American Statistical Association

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The American Statistical Association (ASA) is the main professional organization for statisticians and related professionals in the United States. It was founded in Boston, Massachusetts on November 27, 1839, and is the second oldest continuously operating professional society in the US (only the Massachusetts Medical Society, founded in 1781, is older). The ASA services statisticians, quantitative scientists, and users of statistics across many academic areas and applications.

Mission[edit]

The organization's mission is to broadly promote good application of statistical science, specifically to:[1]

  • support excellence in statistical practice, research, journals, and meetings
  • work for the improvement of statistical education at all levels
  • promote the proper application of statistics
  • anticipate and meet member needs
  • use the discipline of statistics to enhance human welfare
  • seek opportunities to advance the statistics profession

Membership[edit]

ASA has about 18,000 members, found in government, academia, and the private sector. The membership is involved in a wide variety of activities including:[2]

  • research in medical areas such as AIDS
  • environmental risk assessment
  • the development of new therapeutic drugs
  • the exploration of space
  • quality assurance in industry
  • the examination of social issues such as the homeless and the poor
  • analytic research on current business problems and economic forecasting
  • the setting of standards for statistics used at all levels of government
  • the promotion and development of statistical education for the public and the profession, and
  • the expansion of methods and the use of computers and graphics to advance the science of statistics

Fellowship[edit]

New Fellowships of the ASA are granted annually by the ASA Committee on Fellows. Candidates must have been members for the preceding three years but may be nominated by anyone. The maximum number of recipients each year is one-third of one percent of the ASA membership.[3]

Organizational structure[edit]

ASA is organized in Sections, Chapters and Committees. Chapters are arranged geographically, representing 78 areas across the US and Canada. Sections are subject-area and industry-area interest groups covering 22 sub-disciplines. ASA has more than 60 committees coordinating meetings, publications, education, careers, and special-interest topics involving statisticians.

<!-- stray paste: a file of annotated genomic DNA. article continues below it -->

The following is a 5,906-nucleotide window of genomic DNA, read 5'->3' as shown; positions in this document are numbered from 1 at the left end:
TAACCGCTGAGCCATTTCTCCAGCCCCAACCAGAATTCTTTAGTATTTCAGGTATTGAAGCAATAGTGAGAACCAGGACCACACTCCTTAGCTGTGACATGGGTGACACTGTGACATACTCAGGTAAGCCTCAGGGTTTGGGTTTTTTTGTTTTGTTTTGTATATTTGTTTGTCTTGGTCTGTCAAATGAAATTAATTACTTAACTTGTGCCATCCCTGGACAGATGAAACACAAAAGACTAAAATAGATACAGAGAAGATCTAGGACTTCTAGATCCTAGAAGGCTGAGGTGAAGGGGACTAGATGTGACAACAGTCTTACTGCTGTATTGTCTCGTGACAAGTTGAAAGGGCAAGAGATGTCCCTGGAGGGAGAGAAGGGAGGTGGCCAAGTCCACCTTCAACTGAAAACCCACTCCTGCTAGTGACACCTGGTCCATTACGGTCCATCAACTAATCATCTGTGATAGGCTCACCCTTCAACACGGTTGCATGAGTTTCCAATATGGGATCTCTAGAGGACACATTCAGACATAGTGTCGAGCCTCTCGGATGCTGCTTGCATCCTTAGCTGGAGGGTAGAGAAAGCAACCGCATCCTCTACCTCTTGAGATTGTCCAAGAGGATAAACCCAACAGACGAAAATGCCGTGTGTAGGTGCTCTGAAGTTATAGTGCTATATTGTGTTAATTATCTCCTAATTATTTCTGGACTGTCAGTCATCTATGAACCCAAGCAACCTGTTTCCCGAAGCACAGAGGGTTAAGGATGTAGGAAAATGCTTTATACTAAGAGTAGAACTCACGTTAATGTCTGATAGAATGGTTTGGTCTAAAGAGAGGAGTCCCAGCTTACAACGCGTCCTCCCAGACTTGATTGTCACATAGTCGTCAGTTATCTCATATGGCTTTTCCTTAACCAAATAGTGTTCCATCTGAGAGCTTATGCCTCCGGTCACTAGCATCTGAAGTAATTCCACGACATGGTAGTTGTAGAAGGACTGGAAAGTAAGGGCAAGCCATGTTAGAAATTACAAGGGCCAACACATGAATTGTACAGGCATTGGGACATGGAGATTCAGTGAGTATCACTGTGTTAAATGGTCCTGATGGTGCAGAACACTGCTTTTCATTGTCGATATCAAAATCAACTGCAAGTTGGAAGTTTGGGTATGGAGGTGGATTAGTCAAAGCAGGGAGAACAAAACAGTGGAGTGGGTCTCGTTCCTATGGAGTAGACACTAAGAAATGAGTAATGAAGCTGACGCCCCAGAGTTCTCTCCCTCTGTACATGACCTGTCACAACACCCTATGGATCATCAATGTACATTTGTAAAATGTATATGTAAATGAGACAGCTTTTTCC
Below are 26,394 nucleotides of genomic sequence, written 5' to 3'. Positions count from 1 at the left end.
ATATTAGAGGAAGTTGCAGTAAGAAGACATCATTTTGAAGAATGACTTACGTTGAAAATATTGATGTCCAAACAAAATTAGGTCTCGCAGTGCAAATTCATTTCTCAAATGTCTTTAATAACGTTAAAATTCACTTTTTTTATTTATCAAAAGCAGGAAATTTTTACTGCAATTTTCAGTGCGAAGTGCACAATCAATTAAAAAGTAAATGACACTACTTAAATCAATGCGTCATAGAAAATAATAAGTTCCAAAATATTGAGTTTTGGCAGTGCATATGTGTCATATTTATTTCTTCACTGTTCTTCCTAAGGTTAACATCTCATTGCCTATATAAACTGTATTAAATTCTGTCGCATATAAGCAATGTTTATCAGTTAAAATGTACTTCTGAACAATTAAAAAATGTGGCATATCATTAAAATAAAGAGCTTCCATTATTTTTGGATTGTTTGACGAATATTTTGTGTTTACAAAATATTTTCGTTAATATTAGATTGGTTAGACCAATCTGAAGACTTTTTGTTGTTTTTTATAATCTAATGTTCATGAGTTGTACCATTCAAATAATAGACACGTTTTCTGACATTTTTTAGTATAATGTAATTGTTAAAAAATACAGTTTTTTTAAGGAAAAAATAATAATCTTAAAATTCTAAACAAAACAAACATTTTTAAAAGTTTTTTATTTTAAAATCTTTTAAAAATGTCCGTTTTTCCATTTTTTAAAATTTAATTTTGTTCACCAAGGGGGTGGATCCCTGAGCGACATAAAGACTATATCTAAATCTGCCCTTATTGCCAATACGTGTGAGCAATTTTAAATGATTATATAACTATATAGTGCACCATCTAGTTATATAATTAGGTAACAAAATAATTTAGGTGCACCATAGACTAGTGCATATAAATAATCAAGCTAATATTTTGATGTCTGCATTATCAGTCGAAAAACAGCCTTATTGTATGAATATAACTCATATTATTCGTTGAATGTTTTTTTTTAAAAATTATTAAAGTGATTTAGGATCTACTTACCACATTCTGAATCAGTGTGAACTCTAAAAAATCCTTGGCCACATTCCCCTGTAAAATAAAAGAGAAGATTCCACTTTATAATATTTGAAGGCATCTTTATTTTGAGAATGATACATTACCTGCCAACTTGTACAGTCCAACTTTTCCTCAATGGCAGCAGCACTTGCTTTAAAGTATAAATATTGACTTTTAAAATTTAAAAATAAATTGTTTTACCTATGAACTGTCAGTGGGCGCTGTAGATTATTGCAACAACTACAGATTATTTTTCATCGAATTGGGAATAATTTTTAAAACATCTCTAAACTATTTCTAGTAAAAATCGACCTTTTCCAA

Accredited Professional Statistician[edit]

As of April 2010, the ASA offers PStat, the Accredited Professional Statistician status, to members who meet the ASA's credentialing requirements, which include an advanced degree in statistics or related quantitative field, five years of documented experience, and evidence of professional competence.[4] A list of current members with PStat status is available.[5]

Publications[edit]

The ASA publishes several scientific journals:

Online-only journals:

It co-sponsors:

Quarterly magazine:

Historical publications include:

  • Edward Jarvis, William Brigham and John Wingate Thornton, Memorial Of The American Statistical Association Praying The Adoption Of Measures For The Correction Of Errors In The Census, 1844
  • Publications of the American Statistical Association, 1888-1919 (Vols. 1-16)[6] and Quarterly Publications of the American Statistical Association, 1920-1921[7][8]

See also[edit]

References[edit]

  1. ^ "About ASA". American Statistical Organization. 2009. Retrieved 2009-03-24. 
  2. ^ "ASA members". American Statistical Association. 2009. Retrieved 2009-03-24. 
  3. ^ "Awards and Recognition". American Statistical Association. Retrieved 2011-02-15. 
  4. ^ "ASA Professional Accreditation". American Statistical Association. Retrieved 2012-07-29. 
  5. ^ "Statisticians with PStat status". 
  6. ^ "Publications of the American Statistical Association". JSTOR. Retrieved 20 April 2013. 
  7. ^ "Quarterly Publications of the American Statistical Association". JSTOR. Retrieved 20 April 2013. 
  8. ^ "The American Statistical Association". School of Mathematics and Statistics, University of St Andrews, Scotland. Retrieved 20 April 2013. 

External links[edit]